WS: …every time they used the word Hinduism! But the point is, that they continue to use the word Hinduism and the scare quotes were there. So, I think we can and we should continue to use the term, and the danger of replacing it, or of replacing religion with some other term– because those terms haven’t been so thoroughly deconstructed – is we would be tempted to think of them as more closely corresponding to some actual reality and less constructed, in a way in which they aren’t really.
TW: Yes. That’s also a lot of heavy lifting to go and create these new terms, and try to describe how they can kind of convey meanings that aren’t subject to the same problems as previously.
WS: I think the other dimension here is that precisely because of their history, these terms have a purchase beyond the academy that we can’t ignore. And so this is sometimes described as, you know, people in Religious Studies sawing off the branch on which they sit. Now, if it were the case that there was a compelling argument for discarding the term and disbanding departments of the study of religion, our own financial self-interest wouldn’t be a reason to retain the term. But there are other reasons, as I’ve tried to explain, why I think we should. And given that, if we are to speak to the public sphere, we need to do so in ways that are intelligible. And talking about cumulative traditions or hierarchical structures simply doesn’t cut it.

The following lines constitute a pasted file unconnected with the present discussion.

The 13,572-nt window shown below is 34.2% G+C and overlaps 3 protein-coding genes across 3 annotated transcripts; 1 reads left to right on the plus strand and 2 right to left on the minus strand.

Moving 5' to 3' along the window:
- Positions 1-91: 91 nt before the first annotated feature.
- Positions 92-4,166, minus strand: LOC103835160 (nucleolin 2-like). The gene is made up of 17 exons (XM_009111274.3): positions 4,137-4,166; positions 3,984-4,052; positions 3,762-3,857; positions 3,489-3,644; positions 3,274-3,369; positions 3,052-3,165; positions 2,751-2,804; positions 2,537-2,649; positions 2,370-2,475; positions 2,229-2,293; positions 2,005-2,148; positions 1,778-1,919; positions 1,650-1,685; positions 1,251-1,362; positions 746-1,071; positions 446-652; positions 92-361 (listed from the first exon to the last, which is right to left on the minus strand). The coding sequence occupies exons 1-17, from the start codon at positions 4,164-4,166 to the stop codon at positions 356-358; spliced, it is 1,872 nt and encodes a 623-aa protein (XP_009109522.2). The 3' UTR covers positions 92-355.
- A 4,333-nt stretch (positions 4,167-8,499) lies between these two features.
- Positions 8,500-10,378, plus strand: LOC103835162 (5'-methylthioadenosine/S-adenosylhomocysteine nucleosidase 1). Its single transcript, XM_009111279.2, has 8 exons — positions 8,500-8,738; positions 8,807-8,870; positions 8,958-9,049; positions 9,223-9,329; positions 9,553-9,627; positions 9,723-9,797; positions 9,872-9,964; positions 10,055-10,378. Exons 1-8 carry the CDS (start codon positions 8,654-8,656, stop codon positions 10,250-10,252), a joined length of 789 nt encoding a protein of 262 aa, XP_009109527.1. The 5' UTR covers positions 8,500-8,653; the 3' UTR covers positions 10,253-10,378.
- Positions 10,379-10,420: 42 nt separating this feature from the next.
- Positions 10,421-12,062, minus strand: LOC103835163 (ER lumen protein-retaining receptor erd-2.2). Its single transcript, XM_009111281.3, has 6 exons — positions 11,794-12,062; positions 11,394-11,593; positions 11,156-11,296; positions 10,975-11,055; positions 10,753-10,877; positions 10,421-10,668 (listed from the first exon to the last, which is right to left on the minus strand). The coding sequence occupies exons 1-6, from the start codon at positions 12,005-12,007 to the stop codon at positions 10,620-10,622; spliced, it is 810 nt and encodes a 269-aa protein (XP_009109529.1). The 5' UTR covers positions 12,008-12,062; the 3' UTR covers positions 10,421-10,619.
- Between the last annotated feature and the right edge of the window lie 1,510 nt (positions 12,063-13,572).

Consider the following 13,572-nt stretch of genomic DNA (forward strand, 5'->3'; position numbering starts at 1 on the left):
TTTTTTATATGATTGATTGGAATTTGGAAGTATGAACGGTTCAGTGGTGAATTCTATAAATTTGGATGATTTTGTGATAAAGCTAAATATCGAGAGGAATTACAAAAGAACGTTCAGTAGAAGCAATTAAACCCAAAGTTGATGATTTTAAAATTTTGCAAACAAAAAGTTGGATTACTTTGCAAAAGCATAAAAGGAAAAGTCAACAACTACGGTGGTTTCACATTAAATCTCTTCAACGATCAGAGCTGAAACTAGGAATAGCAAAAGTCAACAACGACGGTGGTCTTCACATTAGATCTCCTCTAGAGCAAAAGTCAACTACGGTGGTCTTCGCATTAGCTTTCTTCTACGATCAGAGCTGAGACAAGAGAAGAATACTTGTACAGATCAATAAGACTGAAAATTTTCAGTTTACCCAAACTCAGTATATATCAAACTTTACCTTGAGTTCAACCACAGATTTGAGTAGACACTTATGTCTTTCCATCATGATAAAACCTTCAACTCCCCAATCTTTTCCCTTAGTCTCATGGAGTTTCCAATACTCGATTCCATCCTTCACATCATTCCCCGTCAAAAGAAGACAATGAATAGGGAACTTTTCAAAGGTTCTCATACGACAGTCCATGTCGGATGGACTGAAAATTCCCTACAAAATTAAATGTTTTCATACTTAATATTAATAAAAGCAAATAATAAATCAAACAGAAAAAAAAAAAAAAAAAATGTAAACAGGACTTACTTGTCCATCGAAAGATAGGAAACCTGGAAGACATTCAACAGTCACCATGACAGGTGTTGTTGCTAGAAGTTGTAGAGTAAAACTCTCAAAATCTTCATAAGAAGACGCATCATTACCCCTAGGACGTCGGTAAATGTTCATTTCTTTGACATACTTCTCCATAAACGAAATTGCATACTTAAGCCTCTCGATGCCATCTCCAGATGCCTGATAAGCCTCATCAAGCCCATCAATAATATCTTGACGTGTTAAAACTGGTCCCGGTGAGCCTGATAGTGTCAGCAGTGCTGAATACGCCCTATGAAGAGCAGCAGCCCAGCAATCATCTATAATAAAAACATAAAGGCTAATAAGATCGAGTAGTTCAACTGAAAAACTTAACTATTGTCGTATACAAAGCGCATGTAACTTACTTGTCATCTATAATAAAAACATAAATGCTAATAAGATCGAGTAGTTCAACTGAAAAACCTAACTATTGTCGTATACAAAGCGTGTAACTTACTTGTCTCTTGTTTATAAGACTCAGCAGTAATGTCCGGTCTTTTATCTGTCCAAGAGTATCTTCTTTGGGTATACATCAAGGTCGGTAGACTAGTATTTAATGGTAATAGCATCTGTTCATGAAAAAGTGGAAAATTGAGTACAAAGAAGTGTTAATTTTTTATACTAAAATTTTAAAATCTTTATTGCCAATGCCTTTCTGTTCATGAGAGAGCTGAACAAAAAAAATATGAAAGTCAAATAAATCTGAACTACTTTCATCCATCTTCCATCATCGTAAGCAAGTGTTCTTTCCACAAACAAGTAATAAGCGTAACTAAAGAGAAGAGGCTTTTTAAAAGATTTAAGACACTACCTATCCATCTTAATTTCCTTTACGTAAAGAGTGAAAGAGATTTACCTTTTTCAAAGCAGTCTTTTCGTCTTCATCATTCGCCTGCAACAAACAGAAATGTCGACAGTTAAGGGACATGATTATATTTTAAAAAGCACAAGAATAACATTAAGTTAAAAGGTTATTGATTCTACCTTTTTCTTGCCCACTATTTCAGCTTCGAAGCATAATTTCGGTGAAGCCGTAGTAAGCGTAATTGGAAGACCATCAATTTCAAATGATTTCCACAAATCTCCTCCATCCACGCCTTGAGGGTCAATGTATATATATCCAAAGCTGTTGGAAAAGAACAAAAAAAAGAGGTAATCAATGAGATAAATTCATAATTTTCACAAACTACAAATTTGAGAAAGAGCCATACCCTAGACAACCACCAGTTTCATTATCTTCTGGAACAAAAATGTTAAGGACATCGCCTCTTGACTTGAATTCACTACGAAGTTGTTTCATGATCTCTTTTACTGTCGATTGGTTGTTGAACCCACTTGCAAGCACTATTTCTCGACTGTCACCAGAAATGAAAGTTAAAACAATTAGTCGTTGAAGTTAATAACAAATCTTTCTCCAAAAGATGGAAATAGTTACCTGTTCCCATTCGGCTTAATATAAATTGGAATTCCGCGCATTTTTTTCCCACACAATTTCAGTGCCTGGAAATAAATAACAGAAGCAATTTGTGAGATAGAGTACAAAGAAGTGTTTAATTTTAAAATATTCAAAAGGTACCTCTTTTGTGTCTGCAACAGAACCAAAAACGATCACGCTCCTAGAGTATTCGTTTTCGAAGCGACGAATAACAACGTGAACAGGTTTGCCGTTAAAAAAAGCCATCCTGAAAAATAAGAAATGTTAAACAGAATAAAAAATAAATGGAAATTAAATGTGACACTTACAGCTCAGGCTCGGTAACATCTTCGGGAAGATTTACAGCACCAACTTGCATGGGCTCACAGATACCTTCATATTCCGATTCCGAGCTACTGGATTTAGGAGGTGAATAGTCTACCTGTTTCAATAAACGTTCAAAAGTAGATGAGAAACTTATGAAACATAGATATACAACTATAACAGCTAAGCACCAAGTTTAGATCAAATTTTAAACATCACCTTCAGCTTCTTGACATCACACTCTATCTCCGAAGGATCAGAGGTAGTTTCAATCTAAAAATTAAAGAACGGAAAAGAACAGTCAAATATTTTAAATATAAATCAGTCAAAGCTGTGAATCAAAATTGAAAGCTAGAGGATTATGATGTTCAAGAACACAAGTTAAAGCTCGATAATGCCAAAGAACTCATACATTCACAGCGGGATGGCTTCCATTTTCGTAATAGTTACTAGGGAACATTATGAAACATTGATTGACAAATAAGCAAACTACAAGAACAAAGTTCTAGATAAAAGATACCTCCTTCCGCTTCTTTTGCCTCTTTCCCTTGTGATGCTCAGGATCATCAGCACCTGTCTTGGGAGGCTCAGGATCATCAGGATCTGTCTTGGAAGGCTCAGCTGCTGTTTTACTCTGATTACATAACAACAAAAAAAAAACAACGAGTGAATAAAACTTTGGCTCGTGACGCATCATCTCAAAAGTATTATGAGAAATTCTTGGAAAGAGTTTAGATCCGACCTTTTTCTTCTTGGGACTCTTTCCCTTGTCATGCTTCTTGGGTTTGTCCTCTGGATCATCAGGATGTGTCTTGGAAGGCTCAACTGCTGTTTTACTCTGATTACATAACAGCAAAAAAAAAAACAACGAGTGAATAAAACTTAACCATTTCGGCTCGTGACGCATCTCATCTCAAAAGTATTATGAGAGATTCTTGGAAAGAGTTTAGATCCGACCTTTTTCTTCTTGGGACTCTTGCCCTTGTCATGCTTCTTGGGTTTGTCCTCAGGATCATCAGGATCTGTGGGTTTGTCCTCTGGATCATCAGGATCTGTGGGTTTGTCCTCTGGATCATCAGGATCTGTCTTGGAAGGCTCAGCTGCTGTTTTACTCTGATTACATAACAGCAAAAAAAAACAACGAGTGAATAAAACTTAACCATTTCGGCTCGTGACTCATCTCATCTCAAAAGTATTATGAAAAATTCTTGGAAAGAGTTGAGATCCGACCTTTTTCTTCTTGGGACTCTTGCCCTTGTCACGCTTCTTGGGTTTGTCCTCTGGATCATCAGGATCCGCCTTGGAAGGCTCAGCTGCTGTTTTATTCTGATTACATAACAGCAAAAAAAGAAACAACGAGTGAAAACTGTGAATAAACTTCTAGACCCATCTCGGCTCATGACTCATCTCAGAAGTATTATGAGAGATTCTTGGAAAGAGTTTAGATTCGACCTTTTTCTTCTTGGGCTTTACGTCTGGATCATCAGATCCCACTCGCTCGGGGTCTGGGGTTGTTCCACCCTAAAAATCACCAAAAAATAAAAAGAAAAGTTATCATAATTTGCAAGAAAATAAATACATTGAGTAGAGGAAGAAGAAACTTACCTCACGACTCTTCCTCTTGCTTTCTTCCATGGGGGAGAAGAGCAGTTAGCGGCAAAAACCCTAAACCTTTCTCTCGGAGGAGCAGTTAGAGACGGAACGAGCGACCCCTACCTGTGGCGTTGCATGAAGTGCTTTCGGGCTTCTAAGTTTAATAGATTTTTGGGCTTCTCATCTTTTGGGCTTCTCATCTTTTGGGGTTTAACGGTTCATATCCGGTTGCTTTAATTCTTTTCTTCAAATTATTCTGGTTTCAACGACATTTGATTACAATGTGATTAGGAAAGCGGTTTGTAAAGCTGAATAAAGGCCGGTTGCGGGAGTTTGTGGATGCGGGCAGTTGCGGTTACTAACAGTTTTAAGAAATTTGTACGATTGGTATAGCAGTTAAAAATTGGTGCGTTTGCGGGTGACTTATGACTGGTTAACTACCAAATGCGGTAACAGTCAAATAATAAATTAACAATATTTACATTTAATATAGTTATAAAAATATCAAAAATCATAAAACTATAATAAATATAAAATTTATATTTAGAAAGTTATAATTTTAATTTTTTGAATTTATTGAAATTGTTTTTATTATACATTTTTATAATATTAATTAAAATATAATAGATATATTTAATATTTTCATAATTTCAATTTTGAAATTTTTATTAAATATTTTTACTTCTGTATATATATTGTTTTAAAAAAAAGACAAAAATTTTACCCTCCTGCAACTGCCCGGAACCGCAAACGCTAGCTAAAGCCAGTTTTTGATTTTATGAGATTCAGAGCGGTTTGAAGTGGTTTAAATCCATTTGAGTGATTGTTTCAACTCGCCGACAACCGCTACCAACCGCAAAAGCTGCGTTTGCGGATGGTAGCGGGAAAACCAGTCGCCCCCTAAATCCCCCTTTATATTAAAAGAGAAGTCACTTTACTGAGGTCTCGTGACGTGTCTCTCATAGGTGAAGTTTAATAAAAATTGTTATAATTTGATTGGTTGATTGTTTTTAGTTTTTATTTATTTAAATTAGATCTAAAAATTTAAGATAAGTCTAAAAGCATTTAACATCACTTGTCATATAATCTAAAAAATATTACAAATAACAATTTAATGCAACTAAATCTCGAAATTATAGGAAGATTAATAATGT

TW: It doesn’t communicate.
WS: And we can go on to complicate what those terms mean, but we would be ill-advised, I think, to abandon them from that point of view, as well.